Eisen said the committee also likely helped Willis’ investigation by eliciting important testimony from witnesses whose names weren’t known even to most Washington insiders. Most prominently: Hutchinson, whose bombshell testimony before the panel this summer about what she saw and heard in the West Wing led to some to compare her to John Dean, the former White House counsel whose testimony during the Senate’s Watergate hearings proved pivotal in connecting former President Richard Nixon to the coverup.
“Would Fani Willis even know about the existence of Cassidy Hutchinson?” Eisen asked. “Apparently, the U.S. Department of Justice, according to the media, didn’t before she showed up.”
CNN reported earlier this month that Hutchinson is cooperating with Fulton prosecutors. Observers think she could shed more light on what officials like Trump and Meadows knew and when.
Spokesmen for Willis and the Jan. 6 committee declined to comment on how the two offices are working together. Congressman Jamie Raskin, D-Md., a member of the Select Committee, told reporters after the panel’s final hearing that “we’re cooperating with all other investigations.”
Anthony Michael Kreis, a Georgia State University law professor, said among the most significant evidence shaken loose by the committee are emails from attorney John Eastman, known as one of the architects of a plan to pressure Vice President Mike Pence to delay certification of Electoral College results. Eastman testified before the special grand jury in August, at times citing attorney-client privilege and pleading the 5th Amendment against self-incrimination.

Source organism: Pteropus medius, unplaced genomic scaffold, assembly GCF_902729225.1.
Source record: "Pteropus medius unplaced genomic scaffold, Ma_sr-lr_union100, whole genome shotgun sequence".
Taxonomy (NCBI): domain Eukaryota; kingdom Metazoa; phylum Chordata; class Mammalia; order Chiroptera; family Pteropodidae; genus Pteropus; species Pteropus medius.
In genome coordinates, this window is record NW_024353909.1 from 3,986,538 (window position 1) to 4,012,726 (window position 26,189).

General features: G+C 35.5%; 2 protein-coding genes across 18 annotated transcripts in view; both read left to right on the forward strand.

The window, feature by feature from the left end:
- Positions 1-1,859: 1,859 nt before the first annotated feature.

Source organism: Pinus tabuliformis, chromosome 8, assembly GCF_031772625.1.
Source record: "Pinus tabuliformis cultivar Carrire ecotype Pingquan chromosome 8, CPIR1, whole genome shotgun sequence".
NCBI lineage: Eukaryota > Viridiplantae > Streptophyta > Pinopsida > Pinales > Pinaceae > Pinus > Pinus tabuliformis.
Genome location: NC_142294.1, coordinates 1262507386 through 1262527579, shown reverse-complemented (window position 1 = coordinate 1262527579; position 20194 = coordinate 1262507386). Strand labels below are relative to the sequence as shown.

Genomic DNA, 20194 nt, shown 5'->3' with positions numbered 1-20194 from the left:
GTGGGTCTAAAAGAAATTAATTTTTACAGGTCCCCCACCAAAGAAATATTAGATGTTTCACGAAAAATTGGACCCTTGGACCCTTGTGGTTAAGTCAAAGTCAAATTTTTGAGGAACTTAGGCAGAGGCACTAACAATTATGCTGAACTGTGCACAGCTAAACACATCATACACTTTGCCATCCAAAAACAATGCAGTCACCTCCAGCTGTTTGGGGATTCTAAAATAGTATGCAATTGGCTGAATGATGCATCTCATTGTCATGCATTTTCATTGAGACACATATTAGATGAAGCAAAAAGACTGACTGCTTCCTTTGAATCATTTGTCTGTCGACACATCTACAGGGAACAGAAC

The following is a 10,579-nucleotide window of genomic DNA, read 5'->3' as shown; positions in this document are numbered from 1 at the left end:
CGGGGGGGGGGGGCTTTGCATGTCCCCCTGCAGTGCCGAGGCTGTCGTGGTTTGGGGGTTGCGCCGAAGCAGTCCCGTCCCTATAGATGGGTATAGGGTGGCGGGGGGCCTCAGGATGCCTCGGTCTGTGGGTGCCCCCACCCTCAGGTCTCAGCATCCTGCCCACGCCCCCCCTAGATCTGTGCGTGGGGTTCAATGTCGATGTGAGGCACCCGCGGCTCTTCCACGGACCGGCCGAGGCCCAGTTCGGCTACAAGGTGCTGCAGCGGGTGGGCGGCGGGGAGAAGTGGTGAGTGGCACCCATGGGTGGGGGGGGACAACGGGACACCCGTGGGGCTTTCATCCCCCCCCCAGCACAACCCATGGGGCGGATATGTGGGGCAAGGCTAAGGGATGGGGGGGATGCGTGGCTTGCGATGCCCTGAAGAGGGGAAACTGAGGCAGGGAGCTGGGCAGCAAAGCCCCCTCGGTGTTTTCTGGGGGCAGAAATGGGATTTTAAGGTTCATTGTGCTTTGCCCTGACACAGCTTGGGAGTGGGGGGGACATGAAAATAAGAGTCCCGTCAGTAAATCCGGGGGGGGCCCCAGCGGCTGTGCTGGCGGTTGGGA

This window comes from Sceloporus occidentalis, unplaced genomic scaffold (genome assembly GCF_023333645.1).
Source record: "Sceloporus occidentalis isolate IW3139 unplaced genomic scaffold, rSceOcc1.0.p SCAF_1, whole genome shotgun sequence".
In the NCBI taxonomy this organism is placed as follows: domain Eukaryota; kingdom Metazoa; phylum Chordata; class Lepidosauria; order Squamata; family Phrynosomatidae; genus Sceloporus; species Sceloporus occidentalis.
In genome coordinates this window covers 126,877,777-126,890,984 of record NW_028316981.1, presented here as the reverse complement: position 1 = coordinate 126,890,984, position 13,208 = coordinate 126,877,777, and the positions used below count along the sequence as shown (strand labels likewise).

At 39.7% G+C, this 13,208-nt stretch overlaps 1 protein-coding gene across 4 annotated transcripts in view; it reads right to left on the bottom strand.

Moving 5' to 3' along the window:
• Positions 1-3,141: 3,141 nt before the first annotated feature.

Eastman sued the Jan. 6 panel earlier this year to block the handover of his communications.
U.S. District Court Judge David Carter in California reviewed the disputed emails and determined that they potentially contained evidence of criminal behavior. He highlighted a sworn court document that Trump signed claiming more than 15,000 people had voted illegally in Fulton County. Trump’s own lawyers, Carter said, had told him beforehand that was inaccurate.
Kreis said Eastman’s emails amounted to “smoking gun evidence of an intent to solicit election fraud” regarding Trump’s eventual phone call to Raffensperger.
“We had a lot of circumstantial evidence before suggesting that the former president knew better,” he said. “But now we really have it in writing that he in fact knew that the allegations he was making about the state of the elections in Georgia were false.”
Shortly after the Select Committee’s final hearing, Trump released a 14-page letter to Chairman Bennie Thompson, D-Miss., doubling down on claims of widespread voter fraud in Georgia and other swing states and accusing the panel of overseeing a “witch hunt of the highest level.”
Should Willis opt to charge Trump, it will be up to a jury to decide if the prosecution has shown enough evidence of criminal intent “beyond a reasonable doubt.”
“The big question is whether there is a reasonable doubt that then-President Trump believed what he was saying,” Bullard said. “The difference now is that it will be much harder for that idea to traverse the evidentiary field unscathed.”
Staff writer Tia Mitchell contributed to this article.